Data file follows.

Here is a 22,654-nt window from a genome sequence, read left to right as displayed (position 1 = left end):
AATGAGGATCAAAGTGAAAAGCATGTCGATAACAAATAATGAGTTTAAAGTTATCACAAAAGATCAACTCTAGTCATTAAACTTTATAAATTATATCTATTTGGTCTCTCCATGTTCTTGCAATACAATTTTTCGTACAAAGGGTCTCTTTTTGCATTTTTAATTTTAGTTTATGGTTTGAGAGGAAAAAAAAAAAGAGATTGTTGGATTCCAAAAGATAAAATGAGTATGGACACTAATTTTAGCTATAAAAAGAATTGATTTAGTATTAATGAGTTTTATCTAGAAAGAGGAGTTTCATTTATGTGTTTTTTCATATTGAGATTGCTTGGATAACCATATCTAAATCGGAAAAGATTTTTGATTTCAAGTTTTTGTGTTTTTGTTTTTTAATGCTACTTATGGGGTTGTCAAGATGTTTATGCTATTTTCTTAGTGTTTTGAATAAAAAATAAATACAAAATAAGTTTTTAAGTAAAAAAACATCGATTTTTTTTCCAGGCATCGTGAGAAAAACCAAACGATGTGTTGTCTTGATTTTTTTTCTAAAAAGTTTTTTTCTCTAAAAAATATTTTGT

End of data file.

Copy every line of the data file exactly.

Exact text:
Here is a 22,654-nt window from a genome sequence, read left to right as displayed (position 1 = left end):
AATGAGGATCAAAGTGAAAAGCATGTCGATAACAAATAATGAGTTTAAAGTTATCACAAAAGATCAACTCTAGTCATTAAACTTTATAAATTATATCTATTTGGTCTCTCCATGTTCTTGCAATACAATTTTTCGTACAAAGGGTCTCTTTTTGCATTTTTAATTTTAGTTTATGGTTTGAGAGGAAAAAAAAAAAGAGATTGTTGGATTCCAAAAGATAAAATGAGTATGGACACTAATTTTAGCTATAAAAAGAATTGATTTAGTATTAATGAGTTTTATCTAGAAAGAGGAGTTTCATTTATGTGTTTTTTCATATTGAGATTGCTTGGATAACCATATCTAAATCGGAAAAGATTTTTGATTTCAAGTTTTTGTGTTTTTGTTTTTTAATGCTACTTATGGGGTTGTCAAGATGTTTATGCTATTTTCTTAGTGTTTTGAATAAAAAATAAATACAAAATAAGTTTTTAAGTAAAAAAACATCGATTTTTTTTCCAGGCATCGTGAGAAAAACCAAACGATGTGTTGTCTTGATTTTTTTTCTAAAAAGTTTTTTTCTCTAAAAAATATTTTGT